So, in the face of trials, even ones like those of the Roman Christians being burned, where it becomes very tempting to cut and run, as did Christ’s Disciples in the Garden of Gethsemane, we must be willing to ask ourselves whether our faith has matured to the point that we truly believe and are “living sacrifices” to the truth of Romans 8: 28 or 12: 1. And yes, as declared by God through Paul in 2nd Cor. 12: 9, we are weak; but if we believe in Christ and receive His grace, enabling us to prevail, as also promised in 1st Cor. 10: 13, we will be overcomers as was Christ, Himself (see also John 16:33).

My Prayer Today: Lord, may this life, mine, be a living sacrifice in Your Name. Amen

Saturday, May 21, 2011

May 21, 2011 … Evaluating Our Suffering

Passage of the Day: 1st Peter 4: 15 [NIV] … 12 Dear friends, do not be surprised at the painful trial you are suffering, as though something strange were happening to you. 13 But rejoice that you participate in the sufferings of Christ, so that you may be overjoyed when His glory is revealed. 14 If you are insulted because of the name of Christ, you are blessed, for the Spirit of glory and of God rests on you. 15 If you suffer, it should not be as a murderer or thief or any other kind of criminal, or even as a meddler.

1st Peter 4: 15 [NASB]:
Make sure that none of you suffers as a murderer, or thief, or evildoer, or a troublesome meddler; …

1st Peter 4: 15 [KJV]:But let none of you suffer as a murderer, or [as] a thief, or [as] an evildoer, or as a busybody in other men's matters.

My Journal for Today: Today I’ve listed three versions of today’s verse (1st Peter 4: 15), embedded in the passage we have been discussing the past days from 1st Peter 4. And here we read Peter, by God’s inspiration, helping believers to see that we have many troubles or trials in this life; but we don’t need to be creating them on our own by doing unlawful, sinful, or meddlesome things.

Certainly we know that if we create our own problems by doing such things as breaking the law (e.g., murder or theft), we can expect that the governments of the world, instituted by God (see Romans 13), would likely be a big part of our “troubles” or circumstances if they had to prosecute us for our unlawfulness; and most certainly if that were our lot in life, we be in a barrel of troubles. But the latter phrase in 1st Peter 4: 15 indicates that we can also “shoot ourselves in the foot” in this life by becoming “busybodies” or “troublesome meddlers” in the affairs of others as well (see the NASB or KJV versions).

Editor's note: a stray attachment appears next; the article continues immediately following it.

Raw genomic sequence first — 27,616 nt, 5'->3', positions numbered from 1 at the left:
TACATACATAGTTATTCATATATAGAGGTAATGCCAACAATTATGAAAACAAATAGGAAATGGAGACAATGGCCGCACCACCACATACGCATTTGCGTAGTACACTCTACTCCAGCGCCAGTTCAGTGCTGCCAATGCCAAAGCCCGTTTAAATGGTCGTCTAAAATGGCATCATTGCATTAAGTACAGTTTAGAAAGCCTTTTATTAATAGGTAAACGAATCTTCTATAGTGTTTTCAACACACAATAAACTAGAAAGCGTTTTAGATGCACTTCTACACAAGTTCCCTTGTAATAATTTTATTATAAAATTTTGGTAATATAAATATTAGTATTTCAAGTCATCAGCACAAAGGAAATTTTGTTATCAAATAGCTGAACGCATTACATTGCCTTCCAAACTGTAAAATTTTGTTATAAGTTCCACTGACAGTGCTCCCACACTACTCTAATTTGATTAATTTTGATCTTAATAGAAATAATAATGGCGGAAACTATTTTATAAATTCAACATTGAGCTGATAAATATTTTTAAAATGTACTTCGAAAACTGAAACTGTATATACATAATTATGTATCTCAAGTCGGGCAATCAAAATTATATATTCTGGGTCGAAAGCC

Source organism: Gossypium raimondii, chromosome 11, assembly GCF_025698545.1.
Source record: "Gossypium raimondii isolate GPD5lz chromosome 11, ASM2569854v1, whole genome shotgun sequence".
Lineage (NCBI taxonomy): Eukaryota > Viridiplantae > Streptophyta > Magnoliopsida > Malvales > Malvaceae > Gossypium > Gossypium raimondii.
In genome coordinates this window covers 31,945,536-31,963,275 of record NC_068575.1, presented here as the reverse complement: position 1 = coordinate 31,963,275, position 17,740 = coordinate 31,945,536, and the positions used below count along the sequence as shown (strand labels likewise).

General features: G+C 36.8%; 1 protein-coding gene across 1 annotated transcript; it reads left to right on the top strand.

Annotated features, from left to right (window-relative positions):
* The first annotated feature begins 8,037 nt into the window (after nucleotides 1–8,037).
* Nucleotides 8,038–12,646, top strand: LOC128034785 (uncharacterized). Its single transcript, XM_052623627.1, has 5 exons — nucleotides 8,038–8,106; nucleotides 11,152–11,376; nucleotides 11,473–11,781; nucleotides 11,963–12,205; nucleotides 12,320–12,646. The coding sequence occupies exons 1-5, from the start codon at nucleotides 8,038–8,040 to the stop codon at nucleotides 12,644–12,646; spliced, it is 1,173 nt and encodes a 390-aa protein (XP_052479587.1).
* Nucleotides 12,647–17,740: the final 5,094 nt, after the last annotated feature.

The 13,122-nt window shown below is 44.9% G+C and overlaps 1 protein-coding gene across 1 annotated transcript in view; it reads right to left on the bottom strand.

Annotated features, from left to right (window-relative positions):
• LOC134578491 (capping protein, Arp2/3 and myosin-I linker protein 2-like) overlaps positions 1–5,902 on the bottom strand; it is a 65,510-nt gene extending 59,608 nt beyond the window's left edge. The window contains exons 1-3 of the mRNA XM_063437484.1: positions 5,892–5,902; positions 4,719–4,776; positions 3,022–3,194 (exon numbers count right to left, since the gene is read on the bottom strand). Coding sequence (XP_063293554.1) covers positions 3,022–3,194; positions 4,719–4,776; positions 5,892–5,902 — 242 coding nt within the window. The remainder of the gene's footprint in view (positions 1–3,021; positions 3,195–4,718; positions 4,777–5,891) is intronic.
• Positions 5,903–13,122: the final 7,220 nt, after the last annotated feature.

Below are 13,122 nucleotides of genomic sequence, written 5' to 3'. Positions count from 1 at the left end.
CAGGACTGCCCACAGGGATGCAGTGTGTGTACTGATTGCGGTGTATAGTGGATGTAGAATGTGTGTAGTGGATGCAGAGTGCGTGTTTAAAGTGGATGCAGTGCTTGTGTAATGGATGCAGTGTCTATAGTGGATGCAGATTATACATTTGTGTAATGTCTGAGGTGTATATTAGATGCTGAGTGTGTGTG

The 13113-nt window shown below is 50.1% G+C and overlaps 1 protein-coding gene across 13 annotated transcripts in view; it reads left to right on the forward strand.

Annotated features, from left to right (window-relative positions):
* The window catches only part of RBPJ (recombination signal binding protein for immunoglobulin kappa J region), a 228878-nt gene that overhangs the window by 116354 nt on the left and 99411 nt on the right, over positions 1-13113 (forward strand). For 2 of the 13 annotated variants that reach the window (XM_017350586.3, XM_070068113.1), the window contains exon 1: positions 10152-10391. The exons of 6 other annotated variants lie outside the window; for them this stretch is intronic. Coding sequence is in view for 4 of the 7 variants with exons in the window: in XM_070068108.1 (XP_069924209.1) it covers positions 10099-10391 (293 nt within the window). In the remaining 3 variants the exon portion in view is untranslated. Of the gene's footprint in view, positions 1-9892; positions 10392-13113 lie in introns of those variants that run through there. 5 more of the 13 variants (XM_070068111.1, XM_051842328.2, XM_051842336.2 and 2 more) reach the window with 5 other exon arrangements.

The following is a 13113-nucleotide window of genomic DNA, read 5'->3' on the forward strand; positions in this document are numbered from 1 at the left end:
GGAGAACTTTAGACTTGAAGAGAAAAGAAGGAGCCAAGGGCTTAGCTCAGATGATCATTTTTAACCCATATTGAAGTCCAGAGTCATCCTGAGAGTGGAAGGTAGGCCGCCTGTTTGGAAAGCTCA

Of course, God’s word does encourage our concern and HEALTHY involvement in the lives of others. For example, Paul exhorts Christians to think of more than their own affairs and to reach out to help others in Phil. 2: 3 – 4

SCRIPTURE: Phil. 2: 3 - 4 3 Do nothing out of selfish ambition or vain conceit, but in humility consider others better than yourselves. 4 Each of you should look not only to your own interests, but also to the interests of others.

However, Paul is not saying here to become “troublesome meddlers” in the lives of others, … to what the Greek term, “allotriepiskopos {pr. - al-lot-ree-ep-is'-kop-os}” in today’s verse refers. Actually either of the KJV or the NASB renderings is, in my estimation, more accurate than the NIV’s simple translation of “meddler.” The Greek term above really means someone who creates problems by making themselves as a supervisor or “controller” in the affairs of others. Paul actually joined Peter in this exhortation of avoidance in hindering the lives of others in 1st Thes. 4: 11

SCRIPTURE: 1st Thes. 4: 11Make it your ambition to lead a quiet life, to mind your own business and to work with your hands, just as we told you, …

Both Peter and Paul, therefore, were saying that we, as Christians, must do all we can to avoid creating our own trials or troubles in life by doing things which are illegal, foolish, and/or meddlesome, especially where we are trying to control the affairs of others. In this regard, especially in the light of Christians becoming involved in civil disobedience, we must be very sure that our actions, in the Name of Christ, are truly within God’s will and purpose and not just done to make the lives of non-believers troublesome.

My Prayer Today: Let me be a helper, Lord … and not a hinderer. Amen

Friday, May 20, 2011

May 20, 2011 … Rejoicing Through The Spirit

Passage of the Day: 1st Peter 4: 14 [see bold highlight] … 12 Dear friends, do not be surprised at the painful trial you are suffering, as though something strange were happening to you. 13 But rejoice that you participate in the sufferings of Christ, so that you may be overjoyed when His glory is revealed. 14 If you are insulted because of the name of Christ, you are blessed, for the Spirit of glory and of God rests on you.

My Journal for Today: And today we continue on with Peter’s contextual message to those suffering for their faith with the 14th verse of 1st Peter 4. Can you just imagine Christians in the Circus of Rome or in Asia Minor having pitch poured over them, which was lit by the Roman guards; and then to hear, as was reported historically, these burning Christians proclaiming Christ’s Name and singing His glory? It’s tough to see myself being able to praise God in that light; but I do believe it happened; and I know it’s possible.